The weather forecast may mean an unfamiliar Wimbledon as the much talked about centre-court roof looks like it will be in for quite a work out but one thing will remain familiar for the All England Club’s 125th championship.
The two greatest players of the modern era look set to dominate Wimbledon yet again, Roger Federer and Rafael Nadal’s rivalry peaked here in 2008 and together they have shared the last eight championships between them.
SportnewsIRELAND looks at the two favourites and those who pose the greatest threat to their dominance.
Though Federer is seen to be in the twilight of his career and questions have been asked of his ability to claim a 16th Grand Slam, Wimbledon has long been his hunting ground and he remains the king of the grass-court slam.
Federer’s fine performance in the French Open reminded of his greatness, even if it is fading – he ended Novak Djokovic’s 43 match winning streak and played a solid, if losing, final against Nadal.
There is little doubt that the current number 3 has lost some of his edge and last year’s performance took the shine off his near perfect Wimbledon career as he went out in the quarters to Tomas Berdych but the Swiss master’s chances should not be marginalised.
Federer always plays with the confidence of someone who finds the All England Club’s surrounding his natural environment and one less than stellar championship should not take away from the fact he is the best on this surface.
He is looking to equal Pete Sampras’s record of seven championships and if there are doubts about his ability to win another Grand Slam this is the place where he is most likely to show his greatness once again.
Nadal was long thought to be unsuited to the more technical grass-court game but the Spaniard has proved that he is anyone’s match on any surface and is without doubt the most consistent Grand Slam player.
In fact, due to not playing in 2009 due to injury, Nadal is on a 14 game unbeaten streak at Wimbledon and if he can continue his French Open form he is set for another trip to the final day.
With Berdych in his quarter of the draw Nadal is not guaranteed an easy route, especially if his movement is not up to scratch.
Nadal’s athleticism is one aspect that marks him ahead of all other players on the tour at the moment and the faster grass-court game suits his style once he does not succumb to playing it safe by standing off his opponents.
In his past two appearances Nadal has shown he is intent on becoming the next master of Wimbledon and it is hard to see who but Federer can stand in his way.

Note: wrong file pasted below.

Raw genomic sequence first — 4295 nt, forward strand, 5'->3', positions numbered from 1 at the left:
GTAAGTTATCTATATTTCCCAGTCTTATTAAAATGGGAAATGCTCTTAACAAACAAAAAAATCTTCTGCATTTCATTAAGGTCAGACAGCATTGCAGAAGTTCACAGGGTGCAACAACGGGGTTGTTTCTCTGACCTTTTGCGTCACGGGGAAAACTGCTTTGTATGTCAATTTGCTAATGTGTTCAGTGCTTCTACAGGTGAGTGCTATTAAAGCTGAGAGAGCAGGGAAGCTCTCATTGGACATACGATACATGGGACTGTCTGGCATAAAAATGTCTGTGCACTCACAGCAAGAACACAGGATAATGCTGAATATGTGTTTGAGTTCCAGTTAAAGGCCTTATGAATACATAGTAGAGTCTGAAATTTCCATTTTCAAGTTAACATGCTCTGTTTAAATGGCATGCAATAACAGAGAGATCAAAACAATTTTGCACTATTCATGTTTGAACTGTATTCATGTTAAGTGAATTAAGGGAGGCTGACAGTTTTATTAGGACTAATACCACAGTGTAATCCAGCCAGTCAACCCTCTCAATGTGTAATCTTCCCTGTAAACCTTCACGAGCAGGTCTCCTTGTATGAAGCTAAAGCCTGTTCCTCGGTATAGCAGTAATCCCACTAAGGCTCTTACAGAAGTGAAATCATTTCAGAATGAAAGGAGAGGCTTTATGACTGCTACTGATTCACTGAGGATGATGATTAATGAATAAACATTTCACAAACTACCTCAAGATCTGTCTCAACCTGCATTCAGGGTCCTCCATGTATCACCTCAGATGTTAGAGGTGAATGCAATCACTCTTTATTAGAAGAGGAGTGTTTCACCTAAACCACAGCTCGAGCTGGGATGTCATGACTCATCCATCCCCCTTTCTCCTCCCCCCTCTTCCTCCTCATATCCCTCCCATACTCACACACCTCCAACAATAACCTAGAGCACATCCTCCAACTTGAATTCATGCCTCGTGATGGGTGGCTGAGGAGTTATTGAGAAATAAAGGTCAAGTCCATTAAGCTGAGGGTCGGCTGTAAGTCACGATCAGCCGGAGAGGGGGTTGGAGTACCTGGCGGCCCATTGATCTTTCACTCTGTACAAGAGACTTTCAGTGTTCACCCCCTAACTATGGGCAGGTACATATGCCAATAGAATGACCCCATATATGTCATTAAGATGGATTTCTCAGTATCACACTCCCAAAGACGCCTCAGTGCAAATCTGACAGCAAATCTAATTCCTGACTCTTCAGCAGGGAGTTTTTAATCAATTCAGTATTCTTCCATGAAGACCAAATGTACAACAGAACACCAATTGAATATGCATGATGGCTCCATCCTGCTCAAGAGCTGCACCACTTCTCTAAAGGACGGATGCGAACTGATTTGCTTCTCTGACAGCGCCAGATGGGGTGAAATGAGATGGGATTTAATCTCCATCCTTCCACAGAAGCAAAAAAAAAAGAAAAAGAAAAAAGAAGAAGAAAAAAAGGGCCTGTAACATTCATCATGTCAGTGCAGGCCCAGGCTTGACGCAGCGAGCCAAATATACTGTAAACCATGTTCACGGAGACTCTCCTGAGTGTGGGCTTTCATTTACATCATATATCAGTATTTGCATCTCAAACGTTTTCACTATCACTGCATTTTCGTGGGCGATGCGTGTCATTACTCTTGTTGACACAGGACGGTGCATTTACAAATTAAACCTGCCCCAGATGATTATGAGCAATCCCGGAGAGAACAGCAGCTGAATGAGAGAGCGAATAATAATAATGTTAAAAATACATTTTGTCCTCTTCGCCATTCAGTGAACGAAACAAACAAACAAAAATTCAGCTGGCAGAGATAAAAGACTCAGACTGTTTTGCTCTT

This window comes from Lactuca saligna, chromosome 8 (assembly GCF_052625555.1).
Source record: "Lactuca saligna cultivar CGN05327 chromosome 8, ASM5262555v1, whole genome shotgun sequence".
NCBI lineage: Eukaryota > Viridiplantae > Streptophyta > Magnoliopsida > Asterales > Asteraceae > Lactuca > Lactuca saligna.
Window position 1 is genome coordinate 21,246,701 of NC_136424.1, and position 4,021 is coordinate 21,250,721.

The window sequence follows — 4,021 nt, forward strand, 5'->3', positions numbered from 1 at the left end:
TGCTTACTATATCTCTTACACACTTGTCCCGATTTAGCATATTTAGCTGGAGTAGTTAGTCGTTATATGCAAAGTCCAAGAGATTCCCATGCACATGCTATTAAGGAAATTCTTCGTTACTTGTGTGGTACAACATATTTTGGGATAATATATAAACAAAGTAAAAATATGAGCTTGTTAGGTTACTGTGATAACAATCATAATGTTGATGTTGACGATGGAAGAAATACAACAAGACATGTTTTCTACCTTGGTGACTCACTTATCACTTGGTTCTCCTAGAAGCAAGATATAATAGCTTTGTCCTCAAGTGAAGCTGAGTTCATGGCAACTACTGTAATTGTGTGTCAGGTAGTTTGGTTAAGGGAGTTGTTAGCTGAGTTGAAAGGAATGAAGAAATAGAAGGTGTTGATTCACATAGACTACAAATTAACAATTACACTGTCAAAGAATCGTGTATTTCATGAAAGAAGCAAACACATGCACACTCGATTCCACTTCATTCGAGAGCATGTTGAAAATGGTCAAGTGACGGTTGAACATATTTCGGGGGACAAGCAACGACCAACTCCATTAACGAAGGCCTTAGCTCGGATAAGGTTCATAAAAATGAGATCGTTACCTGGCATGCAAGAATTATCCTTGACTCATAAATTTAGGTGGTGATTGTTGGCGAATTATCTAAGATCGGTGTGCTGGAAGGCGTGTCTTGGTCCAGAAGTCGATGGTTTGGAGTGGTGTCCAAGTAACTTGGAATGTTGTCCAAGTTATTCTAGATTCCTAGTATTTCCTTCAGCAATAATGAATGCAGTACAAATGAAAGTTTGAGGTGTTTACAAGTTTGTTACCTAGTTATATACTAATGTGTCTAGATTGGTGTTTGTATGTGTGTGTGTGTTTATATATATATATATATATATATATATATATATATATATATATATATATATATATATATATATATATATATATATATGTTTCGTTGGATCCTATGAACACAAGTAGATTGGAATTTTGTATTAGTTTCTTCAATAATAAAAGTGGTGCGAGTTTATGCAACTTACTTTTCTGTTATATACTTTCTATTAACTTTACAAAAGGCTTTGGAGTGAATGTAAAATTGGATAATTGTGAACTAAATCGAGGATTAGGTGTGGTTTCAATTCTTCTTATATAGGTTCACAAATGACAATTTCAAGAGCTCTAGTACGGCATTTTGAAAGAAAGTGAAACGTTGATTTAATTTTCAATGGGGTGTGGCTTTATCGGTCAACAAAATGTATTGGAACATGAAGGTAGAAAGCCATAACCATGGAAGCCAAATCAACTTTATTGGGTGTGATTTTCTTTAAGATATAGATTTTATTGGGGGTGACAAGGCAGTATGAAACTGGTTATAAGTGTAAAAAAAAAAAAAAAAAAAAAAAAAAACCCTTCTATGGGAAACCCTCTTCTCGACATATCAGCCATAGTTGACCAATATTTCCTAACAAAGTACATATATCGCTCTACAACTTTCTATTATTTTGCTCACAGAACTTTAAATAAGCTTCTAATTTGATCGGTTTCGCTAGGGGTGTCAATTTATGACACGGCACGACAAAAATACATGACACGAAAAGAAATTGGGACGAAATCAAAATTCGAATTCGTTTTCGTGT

Djokovic has finally shown that he has the temperament and intelligence to match his skill and he is now contesting for the world number one spot.
The Serb’s record for the year reads 41 wins to one loss but perhaps more importantly for Wimbledon his record against Nadal this year is 4-0 and against Federer is 3-1.
He reached the semi-final last year for the second time and having rested since his French Open defeat he will be looking to put in a strong performance at the championship but it remains to be seen if he can reach that extra gear to outplay Federer or Nadal on grass.
Already having the best year of his career Djokovic will have to have the best tournament of his career to go all the way.
Britain’s/Scotland’s (delete as applicable) great hope has reached the semi-final at the last two times of asking and with the Queen’s Club title he is the only one of the top-four to go into Wimbledon with any grass-court momentum.
In three grand slam finals Murray has melted in the spotlight, never claiming a set, and with the added pressure/support at Wimbledon he will have to show a new found maturity to reach the final as he is likely to face Nadal in the semis.
Murray is certainly capable of winning a Grand Slam but it looks increasingly unlikely to come at Wimbledon and a strong run to the semi-finals looks the most likely outcome.
The dark horses
The three-time runner-up is coming to the end of a career in the shadows of Federer and Nadal but the American’s game still translates strongly onto the grass-court.
His serve has always been his go-to weapon but as his loss to Murray the Queen’s Club showed, he will have to produce an more solid all-round game to advance at Wimbledon but he may well cause an upset in taking out a top seed if he can find his best form.
Quietly tucked away as the world number six Berdych has not won a single’s title since 2009 but as he showed last year by knocking out Federer and Djokovic en route to the final he is not to be overlooked.
The powerful Swed’s game is well suited to upsetting any of the top four should they get complacent, his brutal strength and precision have seen him reach two French Open finals and he will look to improve on his quarter-final here last year.
Always erratic the Frenchman’s attacking style may mean he is as likely to go out in the first round as make it to the quarters but on his day he could upset any of the top-four as he showed by beating Nadal in the semis at Queen’s.
Juan Martin Del Potro
The much fancied US Open winner has yet to impress on grass and though he is still getting up to speed following a lengthy lay-off due to a wrist injury the big hitting Argentine should at least best his previous efforts which have seen him fall at the second round stage.